This September, Glenda Childs, owner of The Doylestown Bookshop in Doylestown, Pennsylvania, plans to open a second store in nearby Lahaska, to be called The Lahaska Bookshop.
Childs, who purchased the 19-year-old Doylestown Bookshop from Pat Gerney five years ago, said The Lahaska Bookshop will be a general-interest bookstore, like Doylestown, selling adult and children’s books as well as non-book items, such as gifts, greeting cards, magazines, and stationery. The bookstore will also host events, book clubs, and book talks on a regular basis.
The new store is located in Peddler’s Village, a large outdoor shopping mall development in Bucks County, featuring 65 stores, three restaurants, and a hotel as well as frequent events and festivals. Childs told Bookselling This Week that opening day is scheduled for on or around September 15, with a grand opening planned for this October.
“We always thought that if an opportunity in Peddler’s Village became available, we would consider it,” said Childs. “When their representative approached us a couple of months ago, she explained that they wanted to develop a sense of community by opening a bookstore that would also attract more local shoppers. After much research and discussion, we felt it was the right fit for us.”
Childs said she wants The Lahaska Bookshop to serve as a community bookstore for Peddler’s Village and the Lahaska area; interestingly, the meaning of Lahaska, the store’s name and town of origin, supports that purpose.
“As we searched for an appropriate name for the new store, we discovered that Lahaska is a Lenape Indian word meaning ‘the place of much writing,’” said Childs. “We hope we can honor the legacy of our name.”
Childs said she hopes they will hire staff who are local to the area; Nathan Halter, who until July served as Senior Member Relationship and Database Manager at the American Booksellers Association, will manage the new store.
“My experience at ABA really broadened my view of what a bookstore can be and how crucial a role they can play in their communities,” said Halter, who previously worked at The Doylestown Bookshop before joining ABA in 2011. “As a member relationship manager, I was able to travel the country, visiting stores and getting to know and learn from hundreds of amazing booksellers. I’m hopeful that I’ll be able to use a small part of the knowledge and experience they shared with me at The Lahaska Bookshop.”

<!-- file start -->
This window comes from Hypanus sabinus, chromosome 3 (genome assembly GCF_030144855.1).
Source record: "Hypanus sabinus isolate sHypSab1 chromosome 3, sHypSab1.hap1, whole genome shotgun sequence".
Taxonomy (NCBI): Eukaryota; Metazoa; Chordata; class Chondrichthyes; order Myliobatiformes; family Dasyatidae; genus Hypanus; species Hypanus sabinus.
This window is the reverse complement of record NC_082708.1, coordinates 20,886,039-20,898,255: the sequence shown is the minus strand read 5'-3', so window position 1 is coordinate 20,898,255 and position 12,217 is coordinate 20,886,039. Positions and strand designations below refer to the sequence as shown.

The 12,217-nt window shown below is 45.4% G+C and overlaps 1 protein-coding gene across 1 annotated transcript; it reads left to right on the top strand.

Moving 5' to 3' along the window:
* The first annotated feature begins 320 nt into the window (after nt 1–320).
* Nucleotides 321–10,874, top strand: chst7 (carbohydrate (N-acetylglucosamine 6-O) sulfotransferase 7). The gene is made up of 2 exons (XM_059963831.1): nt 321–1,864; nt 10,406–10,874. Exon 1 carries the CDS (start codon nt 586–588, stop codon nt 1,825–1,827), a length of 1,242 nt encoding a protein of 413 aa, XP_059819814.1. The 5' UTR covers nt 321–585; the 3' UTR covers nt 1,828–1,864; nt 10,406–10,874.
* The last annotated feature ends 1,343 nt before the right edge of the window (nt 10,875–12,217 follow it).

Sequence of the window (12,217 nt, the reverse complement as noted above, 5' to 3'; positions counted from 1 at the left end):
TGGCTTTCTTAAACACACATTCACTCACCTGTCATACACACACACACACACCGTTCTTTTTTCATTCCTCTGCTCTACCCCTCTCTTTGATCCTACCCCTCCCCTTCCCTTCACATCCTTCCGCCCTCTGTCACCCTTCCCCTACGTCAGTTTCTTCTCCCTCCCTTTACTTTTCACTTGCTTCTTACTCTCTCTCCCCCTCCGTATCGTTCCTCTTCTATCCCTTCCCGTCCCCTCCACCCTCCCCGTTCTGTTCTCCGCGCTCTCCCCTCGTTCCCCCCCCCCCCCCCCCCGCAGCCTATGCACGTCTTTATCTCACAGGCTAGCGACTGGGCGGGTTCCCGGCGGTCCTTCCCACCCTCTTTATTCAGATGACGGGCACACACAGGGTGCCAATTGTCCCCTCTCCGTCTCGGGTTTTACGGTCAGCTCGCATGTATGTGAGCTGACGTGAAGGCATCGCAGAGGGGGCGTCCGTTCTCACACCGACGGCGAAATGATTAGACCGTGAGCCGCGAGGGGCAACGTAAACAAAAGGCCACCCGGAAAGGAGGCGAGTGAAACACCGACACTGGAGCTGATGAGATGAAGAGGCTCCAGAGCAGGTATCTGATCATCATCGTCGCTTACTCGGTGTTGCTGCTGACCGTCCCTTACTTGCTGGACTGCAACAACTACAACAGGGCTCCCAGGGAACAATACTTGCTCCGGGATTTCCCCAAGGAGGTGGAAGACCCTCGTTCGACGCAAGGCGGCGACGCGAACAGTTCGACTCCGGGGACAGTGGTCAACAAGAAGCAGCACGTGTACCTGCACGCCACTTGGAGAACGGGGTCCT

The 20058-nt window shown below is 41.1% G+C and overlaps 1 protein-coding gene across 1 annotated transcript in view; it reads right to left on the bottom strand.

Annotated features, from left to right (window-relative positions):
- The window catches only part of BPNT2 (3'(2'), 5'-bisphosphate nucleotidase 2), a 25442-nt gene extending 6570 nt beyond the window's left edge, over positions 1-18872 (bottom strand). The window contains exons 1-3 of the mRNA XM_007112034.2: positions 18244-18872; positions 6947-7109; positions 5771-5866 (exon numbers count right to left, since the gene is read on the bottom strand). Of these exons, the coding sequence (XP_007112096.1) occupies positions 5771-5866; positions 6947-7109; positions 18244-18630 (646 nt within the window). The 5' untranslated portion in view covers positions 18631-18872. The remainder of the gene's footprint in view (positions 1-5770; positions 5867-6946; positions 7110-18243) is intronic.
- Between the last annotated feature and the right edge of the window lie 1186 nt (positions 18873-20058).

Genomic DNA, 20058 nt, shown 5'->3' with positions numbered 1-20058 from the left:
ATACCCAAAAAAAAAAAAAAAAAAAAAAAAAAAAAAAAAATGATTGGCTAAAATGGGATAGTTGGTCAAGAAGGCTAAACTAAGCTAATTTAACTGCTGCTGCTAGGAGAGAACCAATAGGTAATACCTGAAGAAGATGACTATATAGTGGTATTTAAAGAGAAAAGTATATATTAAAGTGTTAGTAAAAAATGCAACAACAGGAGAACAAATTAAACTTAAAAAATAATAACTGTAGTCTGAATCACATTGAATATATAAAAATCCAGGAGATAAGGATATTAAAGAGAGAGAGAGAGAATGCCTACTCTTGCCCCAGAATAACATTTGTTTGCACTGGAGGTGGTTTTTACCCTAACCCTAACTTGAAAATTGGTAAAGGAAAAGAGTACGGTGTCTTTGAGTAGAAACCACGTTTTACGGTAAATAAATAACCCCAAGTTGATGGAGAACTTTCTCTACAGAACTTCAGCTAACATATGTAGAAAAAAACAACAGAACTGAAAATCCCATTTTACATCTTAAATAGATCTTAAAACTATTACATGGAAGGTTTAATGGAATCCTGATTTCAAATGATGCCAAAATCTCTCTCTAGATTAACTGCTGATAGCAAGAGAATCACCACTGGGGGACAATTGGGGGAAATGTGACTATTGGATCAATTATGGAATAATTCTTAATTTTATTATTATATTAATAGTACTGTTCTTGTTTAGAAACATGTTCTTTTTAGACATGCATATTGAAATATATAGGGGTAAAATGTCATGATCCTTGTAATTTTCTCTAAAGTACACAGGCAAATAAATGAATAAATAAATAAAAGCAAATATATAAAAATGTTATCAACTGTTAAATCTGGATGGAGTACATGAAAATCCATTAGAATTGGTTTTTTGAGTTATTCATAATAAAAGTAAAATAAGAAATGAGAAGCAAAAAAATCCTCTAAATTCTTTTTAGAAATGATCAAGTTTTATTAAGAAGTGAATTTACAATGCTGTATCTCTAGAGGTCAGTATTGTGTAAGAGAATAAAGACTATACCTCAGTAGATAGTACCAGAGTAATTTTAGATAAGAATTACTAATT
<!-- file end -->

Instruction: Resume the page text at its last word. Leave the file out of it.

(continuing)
“I’m thrilled that I’m able to be a part of this,” he added. “It’s exciting to take a step into the unknown with nothing but a space and some ideas. To see it start to come together day by day and piece by piece has been pretty amazing.”
Childs said she made the decision to open a new location because of her observation that more and more communities are interested in having a bookstore in their town. Bookstores serve as a community gathering space, a place to share ideas, learn new things, and inspire a love of reading, she said.
“I think the ABA’s effort in support of localism has set the stage for this renewed interest in the value of an independent bookstore,” said Childs. “This location provides a great opportunity to give customers the unique experience of shopping in and being a part of an independent bookstore. We are also fortunate to have the staff who are ready to move into new management positions.”